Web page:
British Airways 2012, ‘Iberia Flights Are Moving to London Heathrow Terminal 5’, Available from: <www.britishairways.com/cms/global/pdfs/ba_travel_trade/newsletters/Mar12TradeNewsletter.pdf>. [23 October 2018]
British Airways 2015, ‘Heathrow Terminal Five’, Available from <http://mediacentre.britishairways.com/factsheets/details/86/Factsheets-3/11>. [23 October 2018]
British Airways 2017, ‘Self-service Drop Bag Machines’, Available from: <www.britishairways.com/en-es/business-travel/articles/self-service-bag-drop>. [23 October 2018]
Business Wire 2017, ‘Dubai Airports Improves Customer Experience with Mobile Wayfinding Software from NCR’, Available from: <www.businesswire.com/news/home/20170206005070/en/Dubai-Airports-Improves-Customer-Experience-Mobile-Wayfinding>. [23 October 2018].
CEM Systems 2018, ‘Heathrow Airport’, Available from: <www.cemsys.com/case-studies/industries/aviation/heathrow-airport.> [23 October 2018].
Daily Mail 2018, ‘New security barriers to protect Heathrow’, Available from: <www.dailymail.co.uk/news/article-172163/New-security-barriers-protect-Heathrow.html>. [23 October 2018].
Duchesneau, J & Langlois, M 2017,’Airport attacks: The critical role airports can play in combatting terroris’, Journal of Airport Management, vol.11, no.4, and pp. 342-354.
Dubai Airport 2018, ‘Dubai Airport Terminals’, Available from: <www.airport-dubai.net/terminals.php>. [23 October 2018].
Emirates 2018, ‘Facilities’, Available from: <www.emirates.com/english/before-you-fly/dubai-international-airport/emirates-terminal-3/facilities.aspx>. [23 October 2018].
Genetec 2018, ‘Dubai Airports Protects Passengers with 8000-Camera IP Video System’, Available from www.genetec.com/solutions/resources/dubai-airports. [23 October 2018].
Google Maps 2018a, “London Heathrow Airport’, Available from: < www.google.com/maps/place/Heathrow+Airportfirstname.lastname@example.org,-0.4588167,1002m/data=!3m1!1e3!4m5!3m4!1s0x48767234cdc56de9:0x8fe7535543f64167!8m2!3d51.4700223!4d-0.4542955 >. [23 October 2018].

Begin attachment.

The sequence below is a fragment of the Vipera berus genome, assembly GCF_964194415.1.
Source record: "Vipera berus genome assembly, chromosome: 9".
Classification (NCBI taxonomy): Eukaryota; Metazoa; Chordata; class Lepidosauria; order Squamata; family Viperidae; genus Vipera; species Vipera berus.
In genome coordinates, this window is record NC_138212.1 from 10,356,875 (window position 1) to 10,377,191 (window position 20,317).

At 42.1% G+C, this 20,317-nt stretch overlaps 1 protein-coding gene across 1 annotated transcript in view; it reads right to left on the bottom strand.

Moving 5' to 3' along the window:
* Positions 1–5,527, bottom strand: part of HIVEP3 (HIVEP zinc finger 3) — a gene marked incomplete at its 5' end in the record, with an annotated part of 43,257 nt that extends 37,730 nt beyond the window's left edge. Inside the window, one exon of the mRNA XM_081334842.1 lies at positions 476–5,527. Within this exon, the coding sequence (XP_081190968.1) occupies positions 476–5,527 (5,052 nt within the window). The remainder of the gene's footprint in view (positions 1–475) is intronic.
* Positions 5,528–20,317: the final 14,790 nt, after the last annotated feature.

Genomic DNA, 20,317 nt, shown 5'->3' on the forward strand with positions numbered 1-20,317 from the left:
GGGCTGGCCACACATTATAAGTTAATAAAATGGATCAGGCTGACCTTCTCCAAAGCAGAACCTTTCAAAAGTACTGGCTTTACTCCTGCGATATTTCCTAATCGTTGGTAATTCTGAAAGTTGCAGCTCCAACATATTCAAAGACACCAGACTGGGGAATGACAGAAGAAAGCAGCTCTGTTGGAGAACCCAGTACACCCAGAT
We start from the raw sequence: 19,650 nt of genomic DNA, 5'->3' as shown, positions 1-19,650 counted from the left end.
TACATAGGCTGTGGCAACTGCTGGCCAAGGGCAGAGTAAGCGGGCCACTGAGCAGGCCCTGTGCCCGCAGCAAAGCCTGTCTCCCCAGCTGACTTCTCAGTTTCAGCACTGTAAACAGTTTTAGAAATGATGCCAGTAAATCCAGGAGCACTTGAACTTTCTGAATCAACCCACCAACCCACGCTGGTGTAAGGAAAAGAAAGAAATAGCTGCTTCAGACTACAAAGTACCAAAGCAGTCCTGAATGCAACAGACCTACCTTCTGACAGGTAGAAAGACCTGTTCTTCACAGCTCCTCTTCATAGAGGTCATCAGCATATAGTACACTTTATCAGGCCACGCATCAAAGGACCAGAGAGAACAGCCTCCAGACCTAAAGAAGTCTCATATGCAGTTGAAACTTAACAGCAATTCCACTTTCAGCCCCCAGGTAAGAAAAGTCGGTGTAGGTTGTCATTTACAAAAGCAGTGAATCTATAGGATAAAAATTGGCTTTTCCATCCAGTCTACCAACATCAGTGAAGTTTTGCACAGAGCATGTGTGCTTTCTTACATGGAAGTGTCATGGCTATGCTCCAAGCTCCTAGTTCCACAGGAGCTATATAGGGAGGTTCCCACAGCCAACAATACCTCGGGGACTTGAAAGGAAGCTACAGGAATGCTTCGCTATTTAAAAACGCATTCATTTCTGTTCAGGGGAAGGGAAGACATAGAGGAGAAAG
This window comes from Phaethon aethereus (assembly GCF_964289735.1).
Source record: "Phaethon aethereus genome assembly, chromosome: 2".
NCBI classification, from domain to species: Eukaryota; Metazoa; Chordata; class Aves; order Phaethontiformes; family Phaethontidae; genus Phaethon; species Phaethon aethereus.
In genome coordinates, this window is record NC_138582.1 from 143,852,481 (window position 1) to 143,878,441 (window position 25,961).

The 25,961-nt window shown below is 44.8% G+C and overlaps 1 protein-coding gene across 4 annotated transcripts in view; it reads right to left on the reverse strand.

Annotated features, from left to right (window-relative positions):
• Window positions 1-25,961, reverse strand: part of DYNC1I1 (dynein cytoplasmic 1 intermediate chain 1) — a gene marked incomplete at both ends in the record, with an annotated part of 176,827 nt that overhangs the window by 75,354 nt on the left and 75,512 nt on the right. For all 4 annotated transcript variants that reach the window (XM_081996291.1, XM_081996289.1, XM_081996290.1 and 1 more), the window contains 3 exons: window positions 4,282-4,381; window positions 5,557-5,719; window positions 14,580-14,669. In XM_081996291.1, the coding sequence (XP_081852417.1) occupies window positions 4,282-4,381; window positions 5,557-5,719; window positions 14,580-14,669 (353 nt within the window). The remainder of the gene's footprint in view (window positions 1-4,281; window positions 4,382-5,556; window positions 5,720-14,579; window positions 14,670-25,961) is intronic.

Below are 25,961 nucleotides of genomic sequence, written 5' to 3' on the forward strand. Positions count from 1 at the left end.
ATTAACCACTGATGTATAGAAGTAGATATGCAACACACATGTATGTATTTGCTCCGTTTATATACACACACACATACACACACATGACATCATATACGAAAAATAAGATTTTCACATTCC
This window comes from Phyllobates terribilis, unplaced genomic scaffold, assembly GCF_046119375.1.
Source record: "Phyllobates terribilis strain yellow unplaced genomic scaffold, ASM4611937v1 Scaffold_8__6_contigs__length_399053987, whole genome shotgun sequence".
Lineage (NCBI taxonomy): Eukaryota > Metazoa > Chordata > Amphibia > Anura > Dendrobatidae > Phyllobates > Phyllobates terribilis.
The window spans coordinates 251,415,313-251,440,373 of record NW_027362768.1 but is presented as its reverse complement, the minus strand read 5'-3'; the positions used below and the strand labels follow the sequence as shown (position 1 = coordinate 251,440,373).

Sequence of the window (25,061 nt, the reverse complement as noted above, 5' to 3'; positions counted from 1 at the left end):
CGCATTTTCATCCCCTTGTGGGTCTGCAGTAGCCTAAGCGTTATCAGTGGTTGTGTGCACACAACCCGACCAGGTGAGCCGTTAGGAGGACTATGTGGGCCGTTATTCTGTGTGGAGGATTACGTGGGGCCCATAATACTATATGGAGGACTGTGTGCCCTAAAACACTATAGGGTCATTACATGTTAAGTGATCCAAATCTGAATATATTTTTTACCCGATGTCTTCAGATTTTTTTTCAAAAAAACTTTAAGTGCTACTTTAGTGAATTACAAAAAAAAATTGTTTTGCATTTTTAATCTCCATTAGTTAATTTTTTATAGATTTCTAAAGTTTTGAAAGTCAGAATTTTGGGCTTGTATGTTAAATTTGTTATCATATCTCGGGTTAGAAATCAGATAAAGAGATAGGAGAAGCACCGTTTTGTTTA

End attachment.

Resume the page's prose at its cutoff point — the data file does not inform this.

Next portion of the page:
Google Maps 2018b,’Dubai International Airport,’ Available from: < email@example.com,55.3693749,425m/data=!3m1!1e3>. [23 October 2018].
Heathrow Airport Ltd 2018, ‘Terminal Facilities and Service’, Available from: <www.heathrow.com/airport-guide/terminal-facilities-and-services>. [23 October 2018]
HOK 2018, ‘First Impressions: Airports Reflecting Place’, Available from: <www.hok.com/thought-leadership/first-impressions-celebrating-place/>. [23 October 2018]
Kabe Farben n.d, ‘Dubai International Airport Terminal 3’, Available from: <www.kabe-farben.ch/fileadmin/p_lack/pdf/Dubai_E.pdf>. [23 October 2018]
London Heathrow Guide 2018, ‘Terminal 5 Facilities’, Available from <http://www.londonheathrowguide.com/terminal-5-facilities/>. [23 October 2018]
Losekoot, E 2015, ‘Factors influencing the airport customer experience: A case study of Auckland International Airport’s customers (Doctoral dissertation, Auckland University of Technology)’, Available from: <https://aut.researchgateway.ac.nz/bitstream/handle/10292/8739/LosekootE.pdf?sequence=3&isAllowed=y>. [23 October 2018]
LHR Airport Ltd 2018, ‘Facts and figures’, Available from: <www.heathrow.com/company/company-news-and-information/company-information/facts-and-figures>. [23 October 2018].
Marcellin, F 2018, ‘Dubai Airport’s biometric challenge’, Airport Technology, Jan. 10, 2018. Available from: <www.airport-technology.com/features/dubai-airports-biometric-challenge/>. [23 October 2018].
Nowacki, G and Paszukow, B 2018, ‘Security Requirements for New Threats at International Airports’, TransNav, the International Journal on Marine Navigation and Safety of Sea Transportation, vol.12, vol.1, pp. 187-192.
O’Hare, M 2018, ‘The world’s busiest airport revealed’, CNN, April 9, 2018. Available from: <https://edition.cnn.com/travel/article/worlds-busiest-airports-2017/index.html>. [23 October 2018].
Ong, T 201, ‘Dubai Airport is going to use face-scanning virtual aquariums as security checkpoints’, The Verge, Oct. 10, 2018. Available from: <www.theverge.com/2017/10/10/16451842/dubai-airport-face-recognition-virtual-aquarium>. [23 October 2018].
Pah, E 2007, ‘Airport Planning and Terminal Design’, Available from <http://clacsec.lima.icao.int/Reuniones/2007/Seminario-Chile/Presentaciones/PR07.pdf>. [23 October 2018].
Saadi, D 2018, ‘Dubai International handles 88.2m passengers in 2017, retains top rank’, The National Business, February 5, 2018. Available from: <www.thenational.ae/business/aviation/dubai-international-handles-88-2m-passengers-in-2017-retains-top-rank-1.701835>. [23 October 2018]
Stranden, R 2014, ‘Case Study: Security at Heathrow International Airport’, Available from: <http://www.proakt.no/single-post/2014/11/24/Case-Study-Security-at-Heathrow-International-Airport>. [23 October 2018]
World Airport Codes 2018, ‘London Heathrow Airport (LHR)’, Available from: <www.world-airport-codes.com/united-kingdom/london-heathrow-4171.html>. [23 October 2018]